Comedian John Oliver starts the skit by making his ire clear: He hates Tim Tebow.
Oliver, who won an Emmy in 2009 for his work as a "Daily Show" correspondent, doesn't just dislike Tebow. He saves that designation, he says, for Zimbabwe dictator Robert Mugabe. No, Oliver
"How dare you -- how
"'Wasn't he fantastic for us? Wasn't God great, especially in that fourth quarter? ... Let's see how Jesus blocks for you this time. Oh, it seems Jesus didn't read that blitz.'"
The crowd laughed because, well, plenty of people -- not just Florida State Seminoles -- would find that funny. They also cheered, something plenty of people -- not just Florida State Seminoles -- would also endorse. But why? Why do they cheer?
Why do people hate Tim Tebow?
"It really blows my mind," said Dolphins center Mike Pouncey, who spent three seasons as an offensive lineman for Tebow at the University of Florida. "You talk about a guy that's in the church, doesn't do drugs, doesn't drink alcohol, lives right, won the Heisman, won the national championship in college.
"Why do you criticize a guy like that?"
As Tebow prepares to take over as the Broncos' starter Sunday, he has become one of sports' most polarizing figures. Thousands love him to a degree rarely seen. The same, though, can be said about the degree to which a massive group also hates him.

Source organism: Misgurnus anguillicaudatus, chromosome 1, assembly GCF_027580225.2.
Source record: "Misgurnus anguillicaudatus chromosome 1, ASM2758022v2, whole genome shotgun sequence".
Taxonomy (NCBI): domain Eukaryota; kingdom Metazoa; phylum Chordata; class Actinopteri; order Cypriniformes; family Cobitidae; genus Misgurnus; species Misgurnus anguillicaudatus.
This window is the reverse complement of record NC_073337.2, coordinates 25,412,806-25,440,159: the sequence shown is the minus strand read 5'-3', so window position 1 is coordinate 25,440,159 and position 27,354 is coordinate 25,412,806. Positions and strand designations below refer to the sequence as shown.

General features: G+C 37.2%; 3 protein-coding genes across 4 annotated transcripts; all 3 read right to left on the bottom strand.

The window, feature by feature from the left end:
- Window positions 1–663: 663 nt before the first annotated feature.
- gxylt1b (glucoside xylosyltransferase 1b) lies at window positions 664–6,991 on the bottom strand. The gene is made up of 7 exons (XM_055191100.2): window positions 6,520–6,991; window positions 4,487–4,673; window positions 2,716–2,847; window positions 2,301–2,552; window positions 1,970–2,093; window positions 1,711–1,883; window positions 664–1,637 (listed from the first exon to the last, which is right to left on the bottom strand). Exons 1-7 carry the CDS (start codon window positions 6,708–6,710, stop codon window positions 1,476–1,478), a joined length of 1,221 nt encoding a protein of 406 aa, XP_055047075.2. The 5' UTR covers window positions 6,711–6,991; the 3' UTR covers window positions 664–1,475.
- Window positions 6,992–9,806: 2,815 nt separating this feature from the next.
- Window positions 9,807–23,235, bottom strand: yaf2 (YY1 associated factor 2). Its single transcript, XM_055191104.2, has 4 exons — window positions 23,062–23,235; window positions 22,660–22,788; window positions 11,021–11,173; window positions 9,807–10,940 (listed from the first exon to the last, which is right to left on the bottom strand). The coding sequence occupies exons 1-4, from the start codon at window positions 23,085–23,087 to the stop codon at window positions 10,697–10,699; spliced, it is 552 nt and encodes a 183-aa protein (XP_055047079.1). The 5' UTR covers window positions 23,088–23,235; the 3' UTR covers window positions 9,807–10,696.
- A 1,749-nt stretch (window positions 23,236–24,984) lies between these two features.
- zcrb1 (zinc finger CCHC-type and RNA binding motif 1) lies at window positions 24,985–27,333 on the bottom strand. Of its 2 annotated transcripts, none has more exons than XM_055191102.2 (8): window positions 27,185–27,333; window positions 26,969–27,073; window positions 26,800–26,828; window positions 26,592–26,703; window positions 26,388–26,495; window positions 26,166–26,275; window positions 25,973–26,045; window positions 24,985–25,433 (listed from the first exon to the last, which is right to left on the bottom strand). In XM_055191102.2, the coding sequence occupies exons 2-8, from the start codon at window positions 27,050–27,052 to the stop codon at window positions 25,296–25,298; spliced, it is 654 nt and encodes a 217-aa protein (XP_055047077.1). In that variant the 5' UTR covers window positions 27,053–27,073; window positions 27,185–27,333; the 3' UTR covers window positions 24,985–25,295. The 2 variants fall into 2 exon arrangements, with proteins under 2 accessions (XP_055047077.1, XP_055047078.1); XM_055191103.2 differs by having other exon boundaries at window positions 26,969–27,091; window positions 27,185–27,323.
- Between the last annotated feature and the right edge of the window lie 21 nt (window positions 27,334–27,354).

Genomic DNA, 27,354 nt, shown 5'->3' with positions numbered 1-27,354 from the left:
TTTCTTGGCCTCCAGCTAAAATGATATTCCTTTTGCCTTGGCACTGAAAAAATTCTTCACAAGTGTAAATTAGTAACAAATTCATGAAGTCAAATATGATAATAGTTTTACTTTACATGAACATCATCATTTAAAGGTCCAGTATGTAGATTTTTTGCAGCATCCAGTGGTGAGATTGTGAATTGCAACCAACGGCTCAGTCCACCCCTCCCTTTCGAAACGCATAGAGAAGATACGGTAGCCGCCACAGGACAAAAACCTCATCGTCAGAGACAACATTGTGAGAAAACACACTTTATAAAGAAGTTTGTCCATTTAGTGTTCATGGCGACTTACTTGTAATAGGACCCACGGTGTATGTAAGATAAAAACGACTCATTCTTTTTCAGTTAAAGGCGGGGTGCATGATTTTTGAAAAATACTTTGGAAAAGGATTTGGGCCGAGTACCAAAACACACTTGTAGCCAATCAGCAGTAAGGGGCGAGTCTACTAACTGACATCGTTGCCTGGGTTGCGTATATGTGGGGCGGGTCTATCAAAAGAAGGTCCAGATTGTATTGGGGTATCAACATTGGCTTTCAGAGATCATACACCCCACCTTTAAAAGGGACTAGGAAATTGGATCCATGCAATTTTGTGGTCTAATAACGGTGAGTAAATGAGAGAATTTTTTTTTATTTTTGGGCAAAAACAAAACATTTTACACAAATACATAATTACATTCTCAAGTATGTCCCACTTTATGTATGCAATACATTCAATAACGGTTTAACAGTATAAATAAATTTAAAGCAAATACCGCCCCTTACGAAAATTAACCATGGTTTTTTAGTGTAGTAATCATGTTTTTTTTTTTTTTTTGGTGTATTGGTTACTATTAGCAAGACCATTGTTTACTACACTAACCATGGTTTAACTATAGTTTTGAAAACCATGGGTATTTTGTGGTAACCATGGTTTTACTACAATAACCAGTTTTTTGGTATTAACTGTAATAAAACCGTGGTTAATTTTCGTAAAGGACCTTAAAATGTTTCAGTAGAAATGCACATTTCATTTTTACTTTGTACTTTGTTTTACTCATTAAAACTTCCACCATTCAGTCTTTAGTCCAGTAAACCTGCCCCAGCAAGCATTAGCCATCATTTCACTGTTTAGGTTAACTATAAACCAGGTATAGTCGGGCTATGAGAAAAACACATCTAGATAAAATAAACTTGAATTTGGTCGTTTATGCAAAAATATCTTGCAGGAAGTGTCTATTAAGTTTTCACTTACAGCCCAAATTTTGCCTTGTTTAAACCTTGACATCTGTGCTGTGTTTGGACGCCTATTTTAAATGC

Maybe most fascinating of all, much of it has nothing to do with football.
"Like me, Tim wears his faith on his sleeve," said former NFL quarterback and NFL Network analyst Kurt Warner, also a devout and open Christian. "I felt like there were always people who said football should be over here and faith should be over there. But that drove me. And I think it drives him."
But it couldn't just be his Christian faith that fuels the hate within his detractors, can it? Plenty of players fall to a knee or point to the sky after touchdowns. Plenty of athletes thank God at the opening of their news conferences.
It must be something more.
"Maybe people don't like the fact that he has accomplished so much," said Dolphins running back Reggie Bush, a player who has dealt with his share of detractors both on and off the field. "And maybe some people just don't think he's a good quarterback. Everyone has an opinion -- that's just the way it is. I dealt with it, especially after what happened at USC. People look for a reason to hate you. With Tebow, though, it's almost like they think it's too good to be true."
That's among the more fascinating aspects of the vitriol aimed at Tebow: He has lived a life that meets to a surreal degree the moral standards generally taught to this country's society at an early age.
Yet it seems to be those very qualities that bother people to the point that there exists a website called "TebowHaters.com" and a Facebook page dubbed "I hate Tim Tebow."
Once again, however, there remains an undertone to all of this that spins itself right back to those jokes from Oliver and the point from Warner: religion. It isn't just that Tebow lives a wholesome life. It's that he wears these qualities -- openly crediting his faith for the reasons he lives his life this way -- on his sleeve.